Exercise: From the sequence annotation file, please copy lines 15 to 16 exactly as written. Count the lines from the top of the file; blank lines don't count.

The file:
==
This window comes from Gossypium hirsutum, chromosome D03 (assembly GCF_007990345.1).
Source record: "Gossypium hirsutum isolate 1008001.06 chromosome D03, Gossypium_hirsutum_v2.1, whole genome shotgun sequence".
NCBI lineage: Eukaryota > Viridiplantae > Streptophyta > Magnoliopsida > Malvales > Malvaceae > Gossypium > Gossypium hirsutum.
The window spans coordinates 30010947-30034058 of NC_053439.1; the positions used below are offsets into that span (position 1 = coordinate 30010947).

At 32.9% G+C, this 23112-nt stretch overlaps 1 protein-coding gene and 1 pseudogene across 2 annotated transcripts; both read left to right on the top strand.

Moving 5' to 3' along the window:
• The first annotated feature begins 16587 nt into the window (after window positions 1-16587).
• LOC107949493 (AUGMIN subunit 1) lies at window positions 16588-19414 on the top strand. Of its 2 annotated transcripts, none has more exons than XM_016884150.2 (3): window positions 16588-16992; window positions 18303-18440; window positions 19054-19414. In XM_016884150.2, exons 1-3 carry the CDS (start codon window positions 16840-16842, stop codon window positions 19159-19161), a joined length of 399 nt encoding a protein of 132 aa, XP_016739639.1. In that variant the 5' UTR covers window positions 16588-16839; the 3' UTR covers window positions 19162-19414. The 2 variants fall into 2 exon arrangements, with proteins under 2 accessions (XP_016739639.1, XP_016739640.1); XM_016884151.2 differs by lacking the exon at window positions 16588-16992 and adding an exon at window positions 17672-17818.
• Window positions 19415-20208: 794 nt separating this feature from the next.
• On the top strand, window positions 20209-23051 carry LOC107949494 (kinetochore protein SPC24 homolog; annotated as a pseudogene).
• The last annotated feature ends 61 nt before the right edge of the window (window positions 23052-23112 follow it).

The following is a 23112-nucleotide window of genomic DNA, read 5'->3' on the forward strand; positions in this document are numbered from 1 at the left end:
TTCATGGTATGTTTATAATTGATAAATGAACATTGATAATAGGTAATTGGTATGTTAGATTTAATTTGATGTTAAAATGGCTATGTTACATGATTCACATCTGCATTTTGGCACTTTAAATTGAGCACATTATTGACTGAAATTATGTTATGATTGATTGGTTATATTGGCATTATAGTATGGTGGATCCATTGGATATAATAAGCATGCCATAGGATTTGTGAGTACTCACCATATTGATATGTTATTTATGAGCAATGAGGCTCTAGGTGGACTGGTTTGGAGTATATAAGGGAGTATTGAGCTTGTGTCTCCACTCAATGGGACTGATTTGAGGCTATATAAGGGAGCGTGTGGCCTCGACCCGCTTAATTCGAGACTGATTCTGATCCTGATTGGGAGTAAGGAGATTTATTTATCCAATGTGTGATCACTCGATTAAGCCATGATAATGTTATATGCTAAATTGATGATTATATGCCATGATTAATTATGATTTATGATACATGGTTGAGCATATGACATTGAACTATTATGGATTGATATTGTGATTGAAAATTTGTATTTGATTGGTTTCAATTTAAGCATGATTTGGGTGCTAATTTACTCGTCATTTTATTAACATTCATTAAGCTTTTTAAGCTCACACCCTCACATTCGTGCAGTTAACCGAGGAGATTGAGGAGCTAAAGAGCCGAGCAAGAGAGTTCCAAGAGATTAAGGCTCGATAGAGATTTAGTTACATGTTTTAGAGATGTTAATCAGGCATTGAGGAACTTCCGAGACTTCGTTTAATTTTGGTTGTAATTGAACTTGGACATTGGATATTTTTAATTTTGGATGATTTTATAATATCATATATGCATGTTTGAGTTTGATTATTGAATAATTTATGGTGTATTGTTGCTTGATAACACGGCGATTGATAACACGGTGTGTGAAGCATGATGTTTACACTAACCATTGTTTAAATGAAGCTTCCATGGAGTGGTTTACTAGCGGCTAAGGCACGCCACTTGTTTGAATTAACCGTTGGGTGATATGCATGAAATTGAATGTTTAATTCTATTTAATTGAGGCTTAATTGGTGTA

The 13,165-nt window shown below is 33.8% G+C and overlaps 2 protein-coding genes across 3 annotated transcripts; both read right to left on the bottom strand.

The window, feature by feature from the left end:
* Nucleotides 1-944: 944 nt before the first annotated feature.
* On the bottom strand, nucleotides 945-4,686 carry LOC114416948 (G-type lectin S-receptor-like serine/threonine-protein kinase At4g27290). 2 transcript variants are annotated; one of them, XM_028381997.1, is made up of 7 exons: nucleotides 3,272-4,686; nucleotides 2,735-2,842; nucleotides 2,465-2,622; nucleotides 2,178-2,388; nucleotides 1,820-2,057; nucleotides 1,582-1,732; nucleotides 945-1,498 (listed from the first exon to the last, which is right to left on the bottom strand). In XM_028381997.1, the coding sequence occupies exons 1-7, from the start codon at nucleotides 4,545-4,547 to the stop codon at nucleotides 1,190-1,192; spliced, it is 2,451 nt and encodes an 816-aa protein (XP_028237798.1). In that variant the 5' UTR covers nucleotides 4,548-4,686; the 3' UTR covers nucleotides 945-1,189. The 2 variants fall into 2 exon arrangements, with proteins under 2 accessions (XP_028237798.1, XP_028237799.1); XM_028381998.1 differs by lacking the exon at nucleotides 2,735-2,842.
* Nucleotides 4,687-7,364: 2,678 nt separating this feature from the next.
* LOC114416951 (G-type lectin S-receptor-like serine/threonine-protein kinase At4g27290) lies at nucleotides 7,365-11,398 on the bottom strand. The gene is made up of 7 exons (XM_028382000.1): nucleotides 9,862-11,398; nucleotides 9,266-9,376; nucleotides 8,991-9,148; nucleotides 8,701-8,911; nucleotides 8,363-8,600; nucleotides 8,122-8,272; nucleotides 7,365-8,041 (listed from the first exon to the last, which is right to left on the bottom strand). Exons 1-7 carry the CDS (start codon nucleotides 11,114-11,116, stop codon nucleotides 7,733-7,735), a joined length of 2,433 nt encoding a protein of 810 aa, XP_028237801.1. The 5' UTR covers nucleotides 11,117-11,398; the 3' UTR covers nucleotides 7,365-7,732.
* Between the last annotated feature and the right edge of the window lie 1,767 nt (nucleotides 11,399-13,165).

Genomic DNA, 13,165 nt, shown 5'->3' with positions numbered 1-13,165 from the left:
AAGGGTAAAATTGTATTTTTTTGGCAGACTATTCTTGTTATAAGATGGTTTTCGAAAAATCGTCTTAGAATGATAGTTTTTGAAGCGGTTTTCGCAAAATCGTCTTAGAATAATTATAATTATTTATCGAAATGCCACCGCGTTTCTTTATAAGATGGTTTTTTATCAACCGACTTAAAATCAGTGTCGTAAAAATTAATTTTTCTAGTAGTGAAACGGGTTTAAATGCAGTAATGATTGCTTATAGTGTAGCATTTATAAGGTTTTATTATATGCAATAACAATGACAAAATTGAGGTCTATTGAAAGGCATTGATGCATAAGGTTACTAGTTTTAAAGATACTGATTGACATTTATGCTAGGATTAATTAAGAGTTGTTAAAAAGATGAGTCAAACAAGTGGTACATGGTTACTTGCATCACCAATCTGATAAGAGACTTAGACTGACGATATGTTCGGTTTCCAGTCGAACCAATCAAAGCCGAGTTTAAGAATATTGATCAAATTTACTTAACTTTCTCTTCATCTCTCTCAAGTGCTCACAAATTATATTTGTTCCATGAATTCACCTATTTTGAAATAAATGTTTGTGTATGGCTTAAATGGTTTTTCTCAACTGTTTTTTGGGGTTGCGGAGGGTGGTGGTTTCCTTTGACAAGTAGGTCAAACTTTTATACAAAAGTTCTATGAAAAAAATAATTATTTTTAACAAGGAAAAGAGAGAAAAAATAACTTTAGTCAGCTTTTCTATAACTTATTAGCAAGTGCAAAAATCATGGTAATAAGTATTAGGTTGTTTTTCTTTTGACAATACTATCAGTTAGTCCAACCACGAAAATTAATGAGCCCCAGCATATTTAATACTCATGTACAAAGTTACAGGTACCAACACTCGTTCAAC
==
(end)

The window, feature by feature from the left end:
* Nucleotides 1-944: 944 nt before the first annotated feature.